DishRoulette’s work isn’t done as restaurants continue to struggle
After the city of Chicago handed Carmen, an immigrant food vendor in Little Village, over $1,000 in citations for operating without a food license, she turned to DishRoulette Kitchen’s Jackson Flores to guide her through the bureaucratic process.
With Flores acting as her translator, Carmen’s violations were reduced to $200 after he helped her “negotiate with the city to bring the cost of tickets down by proving that she was working with us to obtain up-to-date licensure [sic],” he says. It was a lesson — albeit a costly one — on operating a food business in Chicago.
Flores is president and co-founder of the restaurant development center DishRoulette Kitchen — a spinoff of tech company DishRoulette — which provides financial assistance to small, independent businesses owned and operated by women, people of color, and undocumented entrepreneurs. DRK is a much-needed bridge between under-resourced food entrepreneurs and the capital, knowledge, and proper business relationships needed to help keep their businesses afloat, with the long-term strategy to make them profitable.
“I’m a first-gen Guatemalan American and if it wasn’t for a handful of entrepreneurs in Albany Park, I wouldn’t be able to get Guatemalan food anywhere,” says Flores. “If [those food entrepreneurs] didn’t pick up that mantle, I wouldn’t know where to connect with that piece of my culture. There’s so few entrepreneurs that come and have access to resources to be able to start and own their own business; we hope to change that.”
Flores and her team want to give food entrepreneurs, who often trade on their culture and identity and are unaware of the bureaucracy required to monetize it, the knowledge they need to navigate the complexities of owning and operating a food business. Flores, along with Brian Soto, Hector Pardo, Estelle Lozano, and Sany Nguyễn, make up the leadership team. The collective boasts expertise in hospitality, law, accounting, and marketing, among other skills — a valuable knowledge base at the height of the pandemic.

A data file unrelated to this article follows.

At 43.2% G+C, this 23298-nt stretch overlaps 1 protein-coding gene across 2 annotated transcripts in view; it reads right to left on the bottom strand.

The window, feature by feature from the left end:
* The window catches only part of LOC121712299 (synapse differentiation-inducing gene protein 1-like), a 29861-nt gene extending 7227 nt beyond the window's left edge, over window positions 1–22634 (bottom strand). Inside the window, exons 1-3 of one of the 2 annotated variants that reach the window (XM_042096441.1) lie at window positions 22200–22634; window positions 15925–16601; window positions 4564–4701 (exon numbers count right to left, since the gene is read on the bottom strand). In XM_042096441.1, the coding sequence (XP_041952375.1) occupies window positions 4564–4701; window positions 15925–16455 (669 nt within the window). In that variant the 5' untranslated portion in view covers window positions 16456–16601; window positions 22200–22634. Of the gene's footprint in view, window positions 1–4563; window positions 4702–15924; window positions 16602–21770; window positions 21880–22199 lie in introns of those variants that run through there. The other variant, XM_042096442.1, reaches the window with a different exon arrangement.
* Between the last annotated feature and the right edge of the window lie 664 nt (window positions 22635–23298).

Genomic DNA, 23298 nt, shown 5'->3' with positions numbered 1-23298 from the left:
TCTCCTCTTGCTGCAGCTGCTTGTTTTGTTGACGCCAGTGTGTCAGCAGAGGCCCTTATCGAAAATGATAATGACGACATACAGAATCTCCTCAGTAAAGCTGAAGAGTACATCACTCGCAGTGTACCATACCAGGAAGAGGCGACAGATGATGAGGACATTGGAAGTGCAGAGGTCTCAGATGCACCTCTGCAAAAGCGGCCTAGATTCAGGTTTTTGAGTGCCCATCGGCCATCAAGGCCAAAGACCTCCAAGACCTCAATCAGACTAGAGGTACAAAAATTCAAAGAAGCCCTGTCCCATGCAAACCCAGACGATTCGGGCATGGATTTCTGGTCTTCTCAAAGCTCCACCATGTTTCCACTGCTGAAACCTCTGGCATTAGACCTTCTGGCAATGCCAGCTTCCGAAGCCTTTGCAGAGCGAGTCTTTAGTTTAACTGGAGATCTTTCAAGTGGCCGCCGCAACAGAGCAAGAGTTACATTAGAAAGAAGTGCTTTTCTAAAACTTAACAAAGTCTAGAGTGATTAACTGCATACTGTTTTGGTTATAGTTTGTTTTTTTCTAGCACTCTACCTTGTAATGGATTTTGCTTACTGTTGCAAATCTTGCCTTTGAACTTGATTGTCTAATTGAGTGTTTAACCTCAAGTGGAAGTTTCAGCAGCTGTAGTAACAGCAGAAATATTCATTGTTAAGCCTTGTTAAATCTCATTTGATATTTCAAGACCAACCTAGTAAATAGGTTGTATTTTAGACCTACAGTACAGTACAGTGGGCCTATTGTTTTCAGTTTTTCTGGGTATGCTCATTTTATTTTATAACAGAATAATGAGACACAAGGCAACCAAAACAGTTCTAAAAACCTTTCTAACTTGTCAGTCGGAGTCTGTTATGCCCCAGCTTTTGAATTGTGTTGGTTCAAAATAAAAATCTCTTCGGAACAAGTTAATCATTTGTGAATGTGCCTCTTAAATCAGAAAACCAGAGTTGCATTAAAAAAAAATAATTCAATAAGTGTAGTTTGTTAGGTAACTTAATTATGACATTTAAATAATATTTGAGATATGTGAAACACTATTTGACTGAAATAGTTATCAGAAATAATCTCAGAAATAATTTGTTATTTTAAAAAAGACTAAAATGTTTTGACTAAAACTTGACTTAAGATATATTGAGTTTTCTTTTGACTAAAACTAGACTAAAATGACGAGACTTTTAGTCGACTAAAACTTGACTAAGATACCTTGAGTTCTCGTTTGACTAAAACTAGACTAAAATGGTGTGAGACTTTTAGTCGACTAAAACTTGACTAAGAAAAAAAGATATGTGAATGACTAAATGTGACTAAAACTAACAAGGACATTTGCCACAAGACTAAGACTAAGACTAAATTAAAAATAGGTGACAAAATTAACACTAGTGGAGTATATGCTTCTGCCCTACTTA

“If people didn’t have themselves set up in the eyes of the city, and state, and a legitimate business license tied to an [employee ID] number with a business bank account, they were just not getting those [financial COVID relief] opportunities,” Flores says. “We started seeing businesses closing down. It happened really quickly, [and that’s] when we decided that we needed to do something.”
DRK launched its first round of funding via Instagram in 2020 with $500 grants. Since then, DRK has awarded more than $75,000 to local small businesses as part of the DishRoulette $1K Campaign, a capital support program for local entrepreneurs left behind by traditional economic relief programs and capital options. They also provided more than $150,000 in professional service hours and education to entrepreneurs on topics ranging from accounting to marketing and communication.
But community-based funding is not why founders Flores and Soto went into business together.
DRK began in 2019 as a food industry tech company called DishRoulette, which offered free social media consulting for restaurants. With COVID lockdowns, the company also kept restaurants connected with social media influencers while helping both parties.
That’s when Veronica Aguilar, former director of the Latinx Incubator at 1871, an entrepreneurial tech hub, met and selected them for the incubator’s exclusive cohort. She remembers how their individual experience impressed her and how well each founder complemented the other.
“They had a really unique and ground-level perspective on how local food concepts could leverage their popular food items,” Aguilar, now an advisor to Flores and her team, says.